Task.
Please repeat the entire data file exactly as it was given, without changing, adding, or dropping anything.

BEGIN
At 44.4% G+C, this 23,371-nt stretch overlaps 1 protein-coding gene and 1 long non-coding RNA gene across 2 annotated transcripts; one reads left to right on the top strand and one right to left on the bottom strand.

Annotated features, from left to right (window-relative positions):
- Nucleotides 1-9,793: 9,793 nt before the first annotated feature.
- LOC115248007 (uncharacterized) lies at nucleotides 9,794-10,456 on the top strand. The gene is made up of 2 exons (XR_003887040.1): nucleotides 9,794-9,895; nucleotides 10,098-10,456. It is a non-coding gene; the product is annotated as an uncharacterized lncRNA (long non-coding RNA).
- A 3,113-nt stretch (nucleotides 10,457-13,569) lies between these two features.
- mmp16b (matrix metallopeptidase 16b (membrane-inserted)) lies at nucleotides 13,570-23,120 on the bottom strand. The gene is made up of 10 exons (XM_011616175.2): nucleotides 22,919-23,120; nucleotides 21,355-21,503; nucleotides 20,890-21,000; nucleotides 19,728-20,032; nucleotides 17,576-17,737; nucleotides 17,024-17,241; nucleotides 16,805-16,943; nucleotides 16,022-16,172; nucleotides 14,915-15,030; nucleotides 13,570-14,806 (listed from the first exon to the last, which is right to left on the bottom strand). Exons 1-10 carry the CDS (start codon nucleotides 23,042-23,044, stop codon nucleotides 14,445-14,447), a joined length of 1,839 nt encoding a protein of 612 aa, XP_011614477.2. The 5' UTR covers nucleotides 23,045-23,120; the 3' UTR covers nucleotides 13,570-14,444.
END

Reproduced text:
At 44.4% G+C, this 23,371-nt stretch overlaps 1 protein-coding gene and 1 long non-coding RNA gene across 2 annotated transcripts; one reads left to right on the top strand and one right to left on the bottom strand.

Annotated features, from left to right (window-relative positions):
- Nucleotides 1-9,793: 9,793 nt before the first annotated feature.
- LOC115248007 (uncharacterized) lies at nucleotides 9,794-10,456 on the top strand. The gene is made up of 2 exons (XR_003887040.1): nucleotides 9,794-9,895; nucleotides 10,098-10,456. It is a non-coding gene; the product is annotated as an uncharacterized lncRNA (long non-coding RNA).
- A 3,113-nt stretch (nucleotides 10,457-13,569) lies between these two features.
- mmp16b (matrix metallopeptidase 16b (membrane-inserted)) lies at nucleotides 13,570-23,120 on the bottom strand. The gene is made up of 10 exons (XM_011616175.2): nucleotides 22,919-23,120; nucleotides 21,355-21,503; nucleotides 20,890-21,000; nucleotides 19,728-20,032; nucleotides 17,576-17,737; nucleotides 17,024-17,241; nucleotides 16,805-16,943; nucleotides 16,022-16,172; nucleotides 14,915-15,030; nucleotides 13,570-14,806 (listed from the first exon to the last, which is right to left on the bottom strand). Exons 1-10 carry the CDS (start codon nucleotides 23,042-23,044, stop codon nucleotides 14,445-14,447), a joined length of 1,839 nt encoding a protein of 612 aa, XP_011614477.2. The 5' UTR covers nucleotides 23,045-23,120; the 3' UTR covers nucleotides 13,570-14,444.